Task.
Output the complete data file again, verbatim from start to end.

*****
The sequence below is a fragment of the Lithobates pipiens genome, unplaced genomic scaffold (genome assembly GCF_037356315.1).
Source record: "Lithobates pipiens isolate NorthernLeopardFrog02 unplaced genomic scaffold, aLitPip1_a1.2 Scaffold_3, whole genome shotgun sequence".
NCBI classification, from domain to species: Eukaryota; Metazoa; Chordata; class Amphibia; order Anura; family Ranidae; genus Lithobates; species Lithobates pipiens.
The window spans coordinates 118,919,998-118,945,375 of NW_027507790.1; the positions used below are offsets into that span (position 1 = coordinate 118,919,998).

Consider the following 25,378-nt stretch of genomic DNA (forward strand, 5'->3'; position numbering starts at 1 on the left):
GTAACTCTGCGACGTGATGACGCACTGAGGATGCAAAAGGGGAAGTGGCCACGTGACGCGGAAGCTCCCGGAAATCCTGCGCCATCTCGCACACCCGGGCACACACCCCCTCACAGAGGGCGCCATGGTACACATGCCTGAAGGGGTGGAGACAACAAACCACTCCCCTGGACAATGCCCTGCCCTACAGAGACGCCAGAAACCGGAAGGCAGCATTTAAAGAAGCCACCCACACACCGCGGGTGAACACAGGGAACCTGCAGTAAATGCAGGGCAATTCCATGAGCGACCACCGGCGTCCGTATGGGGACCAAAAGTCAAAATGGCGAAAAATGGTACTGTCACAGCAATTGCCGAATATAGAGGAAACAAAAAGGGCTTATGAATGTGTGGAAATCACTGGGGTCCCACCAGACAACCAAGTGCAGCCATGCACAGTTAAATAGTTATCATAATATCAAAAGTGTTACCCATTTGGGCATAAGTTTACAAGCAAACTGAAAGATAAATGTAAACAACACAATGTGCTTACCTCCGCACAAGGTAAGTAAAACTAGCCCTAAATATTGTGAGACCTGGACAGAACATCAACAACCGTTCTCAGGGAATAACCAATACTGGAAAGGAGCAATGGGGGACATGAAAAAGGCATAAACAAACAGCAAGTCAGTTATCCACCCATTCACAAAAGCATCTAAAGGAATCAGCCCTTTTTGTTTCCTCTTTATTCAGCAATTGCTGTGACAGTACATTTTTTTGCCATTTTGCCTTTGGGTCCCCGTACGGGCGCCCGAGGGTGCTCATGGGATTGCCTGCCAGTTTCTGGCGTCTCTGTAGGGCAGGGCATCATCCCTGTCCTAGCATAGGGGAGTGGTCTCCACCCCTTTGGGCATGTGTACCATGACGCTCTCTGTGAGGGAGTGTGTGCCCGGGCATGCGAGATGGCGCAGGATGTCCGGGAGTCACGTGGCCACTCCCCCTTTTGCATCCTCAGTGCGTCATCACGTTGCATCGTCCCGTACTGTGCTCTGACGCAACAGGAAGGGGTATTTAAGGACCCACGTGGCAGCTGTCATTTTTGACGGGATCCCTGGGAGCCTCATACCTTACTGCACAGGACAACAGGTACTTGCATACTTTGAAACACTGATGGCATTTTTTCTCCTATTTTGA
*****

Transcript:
The sequence below is a fragment of the Lithobates pipiens genome, unplaced genomic scaffold (genome assembly GCF_037356315.1).
Source record: "Lithobates pipiens isolate NorthernLeopardFrog02 unplaced genomic scaffold, aLitPip1_a1.2 Scaffold_3, whole genome shotgun sequence".
NCBI classification, from domain to species: Eukaryota; Metazoa; Chordata; class Amphibia; order Anura; family Ranidae; genus Lithobates; species Lithobates pipiens.
The window spans coordinates 118,919,998-118,945,375 of NW_027507790.1; the positions used below are offsets into that span (position 1 = coordinate 118,919,998).

Consider the following 25,378-nt stretch of genomic DNA (forward strand, 5'->3'; position numbering starts at 1 on the left):
GTAACTCTGCGACGTGATGACGCACTGAGGATGCAAAAGGGGAAGTGGCCACGTGACGCGGAAGCTCCCGGAAATCCTGCGCCATCTCGCACACCCGGGCACACACCCCCTCACAGAGGGCGCCATGGTACACATGCCTGAAGGGGTGGAGACAACAAACCACTCCCCTGGACAATGCCCTGCCCTACAGAGACGCCAGAAACCGGAAGGCAGCATTTAAAGAAGCCACCCACACACCGCGGGTGAACACAGGGAACCTGCAGTAAATGCAGGGCAATTCCATGAGCGACCACCGGCGTCCGTATGGGGACCAAAAGTCAAAATGGCGAAAAATGGTACTGTCACAGCAATTGCCGAATATAGAGGAAACAAAAAGGGCTTATGAATGTGTGGAAATCACTGGGGTCCCACCAGACAACCAAGTGCAGCCATGCACAGTTAAATAGTTATCATAATATCAAAAGTGTTACCCATTTGGGCATAAGTTTACAAGCAAACTGAAAGATAAATGTAAACAACACAATGTGCTTACCTCCGCACAAGGTAAGTAAAACTAGCCCTAAATATTGTGAGACCTGGACAGAACATCAACAACCGTTCTCAGGGAATAACCAATACTGGAAAGGAGCAATGGGGGACATGAAAAAGGCATAAACAAACAGCAAGTCAGTTATCCACCCATTCACAAAAGCATCTAAAGGAATCAGCCCTTTTTGTTTCCTCTTTATTCAGCAATTGCTGTGACAGTACATTTTTTTGCCATTTTGCCTTTGGGTCCCCGTACGGGCGCCCGAGGGTGCTCATGGGATTGCCTGCCAGTTTCTGGCGTCTCTGTAGGGCAGGGCATCATCCCTGTCCTAGCATAGGGGAGTGGTCTCCACCCCTTTGGGCATGTGTACCATGACGCTCTCTGTGAGGGAGTGTGTGCCCGGGCATGCGAGATGGCGCAGGATGTCCGGGAGTCACGTGGCCACTCCCCCTTTTGCATCCTCAGTGCGTCATCACGTTGCATCGTCCCGTACTGTGCTCTGACGCAACAGGAAGGGGTATTTAAGGACCCACGTGGCAGCTGTCATTTTTGACGGGATCCCTGGGAGCCTCATACCTTACTGCACAGGACAACAGGTACTTGCATACTTTGAAACACTGATGGCATTTTTTCTCCTATTTTGA